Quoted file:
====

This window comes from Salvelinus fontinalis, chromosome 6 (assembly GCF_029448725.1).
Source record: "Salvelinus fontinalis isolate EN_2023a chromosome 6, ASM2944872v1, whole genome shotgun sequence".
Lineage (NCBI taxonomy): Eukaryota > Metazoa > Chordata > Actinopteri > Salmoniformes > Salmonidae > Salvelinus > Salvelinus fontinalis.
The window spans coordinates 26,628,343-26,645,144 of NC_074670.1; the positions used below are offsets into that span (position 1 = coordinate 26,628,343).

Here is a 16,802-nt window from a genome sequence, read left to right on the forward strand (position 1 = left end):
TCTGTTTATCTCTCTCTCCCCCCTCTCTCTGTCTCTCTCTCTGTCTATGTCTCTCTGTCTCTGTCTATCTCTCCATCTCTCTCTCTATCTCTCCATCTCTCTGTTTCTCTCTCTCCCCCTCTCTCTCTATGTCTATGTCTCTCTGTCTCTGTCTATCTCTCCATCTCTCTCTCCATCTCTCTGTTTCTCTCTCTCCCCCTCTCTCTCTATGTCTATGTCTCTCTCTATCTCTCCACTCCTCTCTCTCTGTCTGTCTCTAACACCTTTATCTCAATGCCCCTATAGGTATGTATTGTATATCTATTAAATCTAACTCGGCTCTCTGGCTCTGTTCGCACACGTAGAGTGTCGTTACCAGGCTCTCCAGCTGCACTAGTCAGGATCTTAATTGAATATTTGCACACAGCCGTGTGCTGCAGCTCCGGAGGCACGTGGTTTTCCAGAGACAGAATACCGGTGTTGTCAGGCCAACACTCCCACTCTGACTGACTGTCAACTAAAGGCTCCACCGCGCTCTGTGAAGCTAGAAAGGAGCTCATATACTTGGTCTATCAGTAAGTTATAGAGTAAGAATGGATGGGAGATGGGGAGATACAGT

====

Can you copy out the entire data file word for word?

This window comes from Salvelinus fontinalis, chromosome 6 (assembly GCF_029448725.1).
Source record: "Salvelinus fontinalis isolate EN_2023a chromosome 6, ASM2944872v1, whole genome shotgun sequence".
Lineage (NCBI taxonomy): Eukaryota > Metazoa > Chordata > Actinopteri > Salmoniformes > Salmonidae > Salvelinus > Salvelinus fontinalis.
The window spans coordinates 26,628,343-26,645,144 of NC_074670.1; the positions used below are offsets into that span (position 1 = coordinate 26,628,343).

Here is a 16,802-nt window from a genome sequence, read left to right on the forward strand (position 1 = left end):
TCTGTTTATCTCTCTCTCCCCCCTCTCTCTGTCTCTCTCTCTGTCTATGTCTCTCTGTCTCTGTCTATCTCTCCATCTCTCTCTCTATCTCTCCATCTCTCTGTTTCTCTCTCTCCCCCTCTCTCTCTATGTCTATGTCTCTCTGTCTCTGTCTATCTCTCCATCTCTCTCTCCATCTCTCTGTTTCTCTCTCTCCCCCTCTCTCTCTATGTCTATGTCTCTCTCTATCTCTCCACTCCTCTCTCTCTGTCTGTCTCTAACACCTTTATCTCAATGCCCCTATAGGTATGTATTGTATATCTATTAAATCTAACTCGGCTCTCTGGCTCTGTTCGCACACGTAGAGTGTCGTTACCAGGCTCTCCAGCTGCACTAGTCAGGATCTTAATTGAATATTTGCACACAGCCGTGTGCTGCAGCTCCGGAGGCACGTGGTTTTCCAGAGACAGAATACCGGTGTTGTCAGGCCAACACTCCCACTCTGACTGACTGTCAACTAAAGGCTCCACCGCGCTCTGTGAAGCTAGAAAGGAGCTCATATACTTGGTCTATCAGTAAGTTATAGAGTAAGAATGGATGGGAGATGGGGAGATACAGT